Cigarettes in the United States have been manufactured in recent years primarily by six companies, Philip Morris, Inc., R.J. Reynolds Tobacco Corporation, Brown Williamson, Lorillard, Inc., American Tobacco Company, and Liggett. Philip Morris and R.J. Reynolds, with respectively over 40% and 28% of the market at the time of trial, held the two largest market shares throughout the 1980's. During the relevant period Brown Williamson's sales never represented more than 12% of the market. Prior to 1980, cigarettes were sold by these companies to distributors at the same price, and when one company increased the price, the others followed. Liggett has characterized this market as "one of the most highly concentrated oligopolies in the United States," which has produced what Liggett's economist has characterized as "supracompetitive profits."
In 1980 when Liggett's share of the cigarette market in the United States had declined to 2.3%, a level that threatened its viability, it introduced a line of generic cigarettes in black and white packaging. Liggett discounted these generic cigarettes and offered volume rebates to yield an effective price to distributors about 30% lower than that charged for branded cigarettes. By 1984 Liggett's share of the total cigarette market in the United States increased to over 5% and its generics became the fastest growing segment of the market, in which overall sales of cigarettes were declining.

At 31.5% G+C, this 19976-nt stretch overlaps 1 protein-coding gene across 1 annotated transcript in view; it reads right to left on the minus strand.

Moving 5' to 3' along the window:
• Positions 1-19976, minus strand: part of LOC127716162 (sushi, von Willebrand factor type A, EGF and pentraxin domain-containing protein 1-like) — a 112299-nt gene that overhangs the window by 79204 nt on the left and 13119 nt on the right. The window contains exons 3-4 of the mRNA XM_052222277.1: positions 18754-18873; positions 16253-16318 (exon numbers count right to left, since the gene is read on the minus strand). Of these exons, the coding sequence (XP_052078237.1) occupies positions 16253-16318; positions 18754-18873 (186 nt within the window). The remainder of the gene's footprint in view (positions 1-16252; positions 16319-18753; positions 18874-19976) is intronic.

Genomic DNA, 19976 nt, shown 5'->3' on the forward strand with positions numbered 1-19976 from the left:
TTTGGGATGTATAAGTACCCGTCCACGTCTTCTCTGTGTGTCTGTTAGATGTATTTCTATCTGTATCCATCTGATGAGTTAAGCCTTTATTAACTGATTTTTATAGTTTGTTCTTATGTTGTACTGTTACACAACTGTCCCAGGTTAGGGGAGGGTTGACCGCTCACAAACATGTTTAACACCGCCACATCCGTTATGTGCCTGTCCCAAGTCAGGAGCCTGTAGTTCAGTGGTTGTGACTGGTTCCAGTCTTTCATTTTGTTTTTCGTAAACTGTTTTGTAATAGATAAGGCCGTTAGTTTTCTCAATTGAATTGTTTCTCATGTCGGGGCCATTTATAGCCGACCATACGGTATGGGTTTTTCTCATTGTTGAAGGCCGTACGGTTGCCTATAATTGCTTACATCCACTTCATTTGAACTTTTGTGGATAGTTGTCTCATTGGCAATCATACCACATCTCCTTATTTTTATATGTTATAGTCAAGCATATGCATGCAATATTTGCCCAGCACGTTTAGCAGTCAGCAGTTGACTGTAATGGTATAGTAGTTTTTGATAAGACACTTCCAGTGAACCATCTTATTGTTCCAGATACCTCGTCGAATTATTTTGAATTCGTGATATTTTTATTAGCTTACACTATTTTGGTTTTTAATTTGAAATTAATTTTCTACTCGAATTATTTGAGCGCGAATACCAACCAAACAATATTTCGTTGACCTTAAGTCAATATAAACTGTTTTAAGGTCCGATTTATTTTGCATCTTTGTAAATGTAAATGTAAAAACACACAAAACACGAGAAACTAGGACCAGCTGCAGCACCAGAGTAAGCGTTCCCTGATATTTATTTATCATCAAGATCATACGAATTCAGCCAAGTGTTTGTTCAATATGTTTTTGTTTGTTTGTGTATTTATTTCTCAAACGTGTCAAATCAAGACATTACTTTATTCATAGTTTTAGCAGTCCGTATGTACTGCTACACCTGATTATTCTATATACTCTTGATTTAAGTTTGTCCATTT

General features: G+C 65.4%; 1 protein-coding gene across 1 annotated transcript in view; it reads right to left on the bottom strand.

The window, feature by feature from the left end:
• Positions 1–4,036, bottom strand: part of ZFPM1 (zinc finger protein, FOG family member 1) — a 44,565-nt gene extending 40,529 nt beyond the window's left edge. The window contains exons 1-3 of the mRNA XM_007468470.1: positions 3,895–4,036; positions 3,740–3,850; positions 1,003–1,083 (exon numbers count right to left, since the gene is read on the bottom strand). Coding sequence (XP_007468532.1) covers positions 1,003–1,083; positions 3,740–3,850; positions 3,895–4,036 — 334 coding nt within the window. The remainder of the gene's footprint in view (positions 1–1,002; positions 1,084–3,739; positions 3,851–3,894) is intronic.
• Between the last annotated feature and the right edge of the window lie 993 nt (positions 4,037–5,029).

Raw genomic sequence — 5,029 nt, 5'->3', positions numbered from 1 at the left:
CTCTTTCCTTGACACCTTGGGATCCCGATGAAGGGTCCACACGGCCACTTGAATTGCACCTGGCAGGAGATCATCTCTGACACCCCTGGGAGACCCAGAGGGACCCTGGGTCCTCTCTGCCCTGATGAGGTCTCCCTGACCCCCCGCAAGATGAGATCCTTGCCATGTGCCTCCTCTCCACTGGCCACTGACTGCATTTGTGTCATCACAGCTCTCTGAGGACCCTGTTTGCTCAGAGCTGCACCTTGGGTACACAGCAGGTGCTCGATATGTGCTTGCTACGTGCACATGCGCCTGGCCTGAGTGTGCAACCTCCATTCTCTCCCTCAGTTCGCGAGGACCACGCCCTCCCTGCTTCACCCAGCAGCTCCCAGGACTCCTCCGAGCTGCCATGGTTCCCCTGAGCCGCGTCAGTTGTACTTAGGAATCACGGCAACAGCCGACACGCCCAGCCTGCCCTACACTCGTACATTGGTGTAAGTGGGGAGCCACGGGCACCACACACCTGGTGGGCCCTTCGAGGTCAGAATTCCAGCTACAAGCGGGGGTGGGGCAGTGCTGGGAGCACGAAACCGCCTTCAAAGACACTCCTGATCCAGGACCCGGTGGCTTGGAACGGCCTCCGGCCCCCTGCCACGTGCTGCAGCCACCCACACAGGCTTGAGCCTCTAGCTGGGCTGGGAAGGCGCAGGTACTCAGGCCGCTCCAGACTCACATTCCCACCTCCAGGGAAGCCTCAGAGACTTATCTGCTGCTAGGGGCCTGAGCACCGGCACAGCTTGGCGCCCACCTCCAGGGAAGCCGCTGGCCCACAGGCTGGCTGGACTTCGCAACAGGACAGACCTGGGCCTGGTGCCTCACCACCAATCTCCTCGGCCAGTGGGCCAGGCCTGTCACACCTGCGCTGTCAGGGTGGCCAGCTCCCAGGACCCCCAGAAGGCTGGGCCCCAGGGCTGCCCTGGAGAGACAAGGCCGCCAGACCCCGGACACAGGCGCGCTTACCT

Other manufacturers began responding in 1983. In July of that year, R.J. Reynolds introduced "Century" cigarettes. It sold this brand in cartons of nine packs containing 25 cigarettes each, for the same price as other branded cigarettes sold in cartons of 10 packs containing 20 cigarettes each. These "25s" thus cost consumers 12.5% less than other brands. Brown Williamson followed suit later that year with "Richland," its own brand of 25s.
Nonetheless, in the 1983-84 period, Brown Williamson began to observe that it was losing more sales to generic cigarettes, proportionally, than were other manufacturers, and that it sustained a "variable margin loss" of over $50 million in 1983 alone. It concluded that "unchallenged, [Liggett] could continue its total dominance of this segment . . ., becoming the third largest company in the U.S. cigarette market." A Brown Williamson memorandum introduced at trial stated about the Liggett activity:
In its internal memoranda Brown Williamson used "variable margin" to mean the difference between sales revenue and direct manufacturing costs (or variable costs).
Stipulating that the industry's interests — other than [Liggett's] — would be far better served had generics never been introduced, they are an immediate and growing threat to all other manufacturers. Competitive counter-actions are essential and inevitable.